Like many of us, there was a time years ago when I slowly lost sight of my weight and fitness level and let it get away from me. This happened at some point in my mid-30’s, when you can longer get away with a mere approach of moderation. By the time it did hit my radar, I was at an all-time high weight despite my same dedication to the gym. I realized that what worked at 25 may not work a decade later.
Having always been mindful of my physique, I thought with a conscious effort I’d have no problem snapping back. Over the next few weeks, though, I remember struggling to lose weight. I had no clear plan or direction and I thought I could just will my way through it. I started to feel lost, I started to wonder if I lost the ability to control my weight.
It wasn’t until I put a plan on paper and set actual goals that I began to see dramatic changes. If you haven’t already done this in your life, here are some things to consider when you sit down to write your goals. Bear in mind, this doesn’t only relate to weight management. This approach will work for anything you wish to achieve.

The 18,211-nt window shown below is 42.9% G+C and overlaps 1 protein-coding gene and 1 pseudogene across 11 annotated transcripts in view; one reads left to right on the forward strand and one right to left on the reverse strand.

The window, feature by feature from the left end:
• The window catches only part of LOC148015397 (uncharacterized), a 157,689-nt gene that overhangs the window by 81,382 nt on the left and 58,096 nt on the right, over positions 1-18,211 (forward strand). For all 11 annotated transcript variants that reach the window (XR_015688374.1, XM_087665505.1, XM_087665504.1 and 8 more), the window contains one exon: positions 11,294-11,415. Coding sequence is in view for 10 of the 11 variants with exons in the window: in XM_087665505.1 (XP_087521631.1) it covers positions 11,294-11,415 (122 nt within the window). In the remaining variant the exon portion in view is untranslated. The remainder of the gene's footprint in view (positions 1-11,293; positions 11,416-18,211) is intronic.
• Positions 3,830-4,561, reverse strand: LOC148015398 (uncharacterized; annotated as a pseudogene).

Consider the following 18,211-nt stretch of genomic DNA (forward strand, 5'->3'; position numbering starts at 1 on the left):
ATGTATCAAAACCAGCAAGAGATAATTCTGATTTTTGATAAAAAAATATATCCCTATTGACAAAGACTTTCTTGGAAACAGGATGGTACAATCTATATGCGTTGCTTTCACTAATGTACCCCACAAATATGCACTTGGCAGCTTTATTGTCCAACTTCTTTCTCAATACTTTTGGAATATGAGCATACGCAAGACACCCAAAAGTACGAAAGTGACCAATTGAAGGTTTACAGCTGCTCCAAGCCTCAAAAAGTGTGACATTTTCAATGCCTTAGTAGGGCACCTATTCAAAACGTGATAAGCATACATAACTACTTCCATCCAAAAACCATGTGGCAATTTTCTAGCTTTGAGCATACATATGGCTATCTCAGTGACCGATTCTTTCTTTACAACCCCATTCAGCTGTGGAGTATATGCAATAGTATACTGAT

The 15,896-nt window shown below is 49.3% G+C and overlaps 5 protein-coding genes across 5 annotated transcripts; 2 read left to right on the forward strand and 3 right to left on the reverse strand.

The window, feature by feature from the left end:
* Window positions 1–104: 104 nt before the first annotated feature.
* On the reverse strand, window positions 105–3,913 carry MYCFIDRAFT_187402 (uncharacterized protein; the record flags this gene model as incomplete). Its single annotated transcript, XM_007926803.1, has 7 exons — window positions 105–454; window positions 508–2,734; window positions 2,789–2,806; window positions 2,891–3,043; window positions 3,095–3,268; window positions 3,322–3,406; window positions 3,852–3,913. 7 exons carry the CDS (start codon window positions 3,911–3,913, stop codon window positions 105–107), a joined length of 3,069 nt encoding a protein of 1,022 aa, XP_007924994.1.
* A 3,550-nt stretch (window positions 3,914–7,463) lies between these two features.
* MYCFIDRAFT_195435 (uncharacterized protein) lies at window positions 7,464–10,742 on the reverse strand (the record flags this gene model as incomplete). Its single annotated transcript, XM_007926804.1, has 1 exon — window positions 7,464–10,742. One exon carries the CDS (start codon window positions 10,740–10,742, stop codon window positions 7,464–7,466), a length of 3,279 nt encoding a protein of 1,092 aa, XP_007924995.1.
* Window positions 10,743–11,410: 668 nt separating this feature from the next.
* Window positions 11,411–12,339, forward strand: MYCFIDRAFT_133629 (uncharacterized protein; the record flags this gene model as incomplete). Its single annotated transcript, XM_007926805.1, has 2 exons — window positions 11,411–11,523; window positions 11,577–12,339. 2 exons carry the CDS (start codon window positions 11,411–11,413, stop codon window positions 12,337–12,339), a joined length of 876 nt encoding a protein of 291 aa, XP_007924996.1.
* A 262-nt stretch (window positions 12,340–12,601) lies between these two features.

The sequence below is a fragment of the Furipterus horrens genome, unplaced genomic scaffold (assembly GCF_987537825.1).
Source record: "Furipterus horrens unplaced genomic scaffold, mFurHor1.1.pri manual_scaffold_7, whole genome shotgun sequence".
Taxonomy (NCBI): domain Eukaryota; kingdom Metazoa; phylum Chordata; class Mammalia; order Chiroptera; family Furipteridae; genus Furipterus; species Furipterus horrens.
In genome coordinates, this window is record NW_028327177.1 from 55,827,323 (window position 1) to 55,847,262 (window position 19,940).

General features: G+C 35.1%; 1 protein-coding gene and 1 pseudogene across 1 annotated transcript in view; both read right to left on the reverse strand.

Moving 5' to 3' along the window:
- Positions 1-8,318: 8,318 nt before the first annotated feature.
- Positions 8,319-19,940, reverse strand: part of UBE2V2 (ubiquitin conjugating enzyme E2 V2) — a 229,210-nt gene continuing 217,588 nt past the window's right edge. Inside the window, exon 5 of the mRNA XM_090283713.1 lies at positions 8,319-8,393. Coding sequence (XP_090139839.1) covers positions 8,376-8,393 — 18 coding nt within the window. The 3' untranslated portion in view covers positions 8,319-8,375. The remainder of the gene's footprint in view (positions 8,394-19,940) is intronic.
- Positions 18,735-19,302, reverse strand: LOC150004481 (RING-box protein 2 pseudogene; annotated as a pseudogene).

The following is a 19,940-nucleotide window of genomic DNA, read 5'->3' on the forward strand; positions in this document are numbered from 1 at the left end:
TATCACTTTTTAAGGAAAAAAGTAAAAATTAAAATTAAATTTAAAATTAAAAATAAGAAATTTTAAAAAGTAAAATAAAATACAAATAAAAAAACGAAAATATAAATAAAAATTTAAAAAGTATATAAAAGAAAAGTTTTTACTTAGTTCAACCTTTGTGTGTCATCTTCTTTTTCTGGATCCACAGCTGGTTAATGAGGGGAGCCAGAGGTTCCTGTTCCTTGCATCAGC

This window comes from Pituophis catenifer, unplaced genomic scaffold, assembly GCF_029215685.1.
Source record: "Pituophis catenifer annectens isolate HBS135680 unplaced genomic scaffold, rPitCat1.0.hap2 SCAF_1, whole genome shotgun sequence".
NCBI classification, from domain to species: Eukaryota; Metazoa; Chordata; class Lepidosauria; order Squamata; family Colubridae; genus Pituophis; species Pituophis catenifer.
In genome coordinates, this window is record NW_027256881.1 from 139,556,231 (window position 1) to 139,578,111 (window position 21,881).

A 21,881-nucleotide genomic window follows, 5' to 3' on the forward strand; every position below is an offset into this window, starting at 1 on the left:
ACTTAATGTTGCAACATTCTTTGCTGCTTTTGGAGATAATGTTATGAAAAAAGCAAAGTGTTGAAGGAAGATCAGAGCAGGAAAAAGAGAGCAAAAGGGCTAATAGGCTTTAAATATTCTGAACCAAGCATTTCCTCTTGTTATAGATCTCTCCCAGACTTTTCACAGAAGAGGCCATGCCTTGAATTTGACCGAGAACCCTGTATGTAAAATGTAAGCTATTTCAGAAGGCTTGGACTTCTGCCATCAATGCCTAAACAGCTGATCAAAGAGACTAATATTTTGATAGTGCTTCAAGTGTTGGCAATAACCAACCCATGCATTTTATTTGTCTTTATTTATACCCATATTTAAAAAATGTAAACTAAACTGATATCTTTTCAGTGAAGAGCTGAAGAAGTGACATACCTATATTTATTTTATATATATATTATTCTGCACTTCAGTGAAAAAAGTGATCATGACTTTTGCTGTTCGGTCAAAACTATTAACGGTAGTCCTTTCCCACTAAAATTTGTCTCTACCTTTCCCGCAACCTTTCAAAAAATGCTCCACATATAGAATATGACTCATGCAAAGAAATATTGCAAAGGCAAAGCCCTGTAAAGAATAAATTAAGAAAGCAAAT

1) Write your goals on paper and review them daily. You want to beat these goals into your head, not just think of them once and let them go.
2) Make them specific, reasonable, and measurable. Writing a goal of ‘I want to look better’ is too vague; it offers no way to measure your success. A better goal is “I want to lose 10lbs by X date”. Make that a reasonable goal. Should you expect to hit it next week? Absolutely not, but 2.5 months from now, yes!
3) Create both short and long term goals – Okay, 10lbs in 10 weeks is a good mid or long term goal, but you should break that down to 1 pound per week as well. To get there you will need to great a calorie deficit of 500 per day. That’s a great daily goal.
4) Don’t let failure frustrate you – If you don’t lose a pound in a given week (believe me this happens way too often during the journey) don’t throw in the towel and binge. Simply use it as a guide to adjust your approach. What did you do this week that may have worked against you? What changes can you make to meet next week’s goal?
This exercise won’t take long, and I’m willing to bet it will pay you back ten fold in your program.
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